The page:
Multiple reports backed by various Apple patents have suggested that the iPhone of the future will kill the home button without ditching its features. And now that future is closer than ever, as the iPhone 8 is rumored to be the first iPhone to lose the iconic iPhone home button. However, Samsung is also pulling a similar move, and the Galaxy S8 that’s due at least six months before the iPhone 8 is already tipped to “steal” the exciting new iPhone feature.

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The Galaxy S8 will be the first widely available smartphone in the world to feature an optical fingerprint sensor, SamMobile says, quoting unnamed sources in China.

Samsung is also removing the home button from the next Galaxy S phone, these sources have said, which is a move that’s hardly surprising. Samsung’s home button also contains a fingerprint sensor that needs to be relocated, and the screen is the obvious choice. According to the report, the Galaxy S8’s fingerprint sensor will be placed under the display. SamMobile says that the sensor will be an optical scanner that should be more accurate and faster than the ultrasonic sensors.

Apple already has patents that describe different means of integrating a fingerprint sensor into a sophisticated display. Apple can’t do without the Touch ID sensor on its phones, which is needed for encrypting (locking) the handset, signing into apps and services, and verifying Apple Pay transactions.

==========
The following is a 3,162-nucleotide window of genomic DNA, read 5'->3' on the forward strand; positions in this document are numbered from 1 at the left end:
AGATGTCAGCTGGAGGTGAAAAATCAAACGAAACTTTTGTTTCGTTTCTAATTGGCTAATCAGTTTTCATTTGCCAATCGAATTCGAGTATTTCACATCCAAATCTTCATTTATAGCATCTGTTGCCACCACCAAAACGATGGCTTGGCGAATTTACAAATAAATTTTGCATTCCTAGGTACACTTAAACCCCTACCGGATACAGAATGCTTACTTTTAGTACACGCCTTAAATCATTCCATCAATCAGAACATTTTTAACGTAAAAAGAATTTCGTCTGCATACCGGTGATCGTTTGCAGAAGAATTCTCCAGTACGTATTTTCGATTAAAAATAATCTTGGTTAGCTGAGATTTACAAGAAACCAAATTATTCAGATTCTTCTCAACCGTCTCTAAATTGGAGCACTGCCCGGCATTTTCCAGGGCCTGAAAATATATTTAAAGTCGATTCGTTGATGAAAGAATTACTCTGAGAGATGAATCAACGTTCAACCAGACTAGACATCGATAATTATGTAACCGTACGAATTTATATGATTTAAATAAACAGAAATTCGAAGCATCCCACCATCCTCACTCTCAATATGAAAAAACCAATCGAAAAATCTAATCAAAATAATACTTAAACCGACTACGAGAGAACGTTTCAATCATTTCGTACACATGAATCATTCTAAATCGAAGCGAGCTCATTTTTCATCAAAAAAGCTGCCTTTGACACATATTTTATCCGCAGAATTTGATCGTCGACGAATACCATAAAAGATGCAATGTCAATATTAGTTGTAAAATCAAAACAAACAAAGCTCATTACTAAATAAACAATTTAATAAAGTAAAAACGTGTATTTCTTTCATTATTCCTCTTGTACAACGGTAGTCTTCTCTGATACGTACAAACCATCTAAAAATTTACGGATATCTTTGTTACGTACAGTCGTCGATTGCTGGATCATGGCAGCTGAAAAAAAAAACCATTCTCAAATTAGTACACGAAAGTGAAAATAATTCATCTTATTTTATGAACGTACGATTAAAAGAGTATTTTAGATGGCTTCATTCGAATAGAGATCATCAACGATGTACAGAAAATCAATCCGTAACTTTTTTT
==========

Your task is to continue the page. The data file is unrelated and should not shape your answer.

Samsung has similar needs for its fingerprint sensor, which means it also needs to place it underneath the display in Galaxy phones that don’t have a home button.

Manufacturing this particular type of component is difficult, SamMobile notes, but yield problems may be overcome in time for the phone’s launch. Samsung is rumored to be planning a late-February launch for the Galaxy S8 next year, and the phone will supposedly be released less than a month later.

Chris Smith started writing about gadgets as a hobby, and before he knew it he was sharing his views on tech stuff with readers around the world. Whenever he's not writing about gadgets he miserably fails to stay away from them, although he desperately tries. But that's not necessarily a bad thing.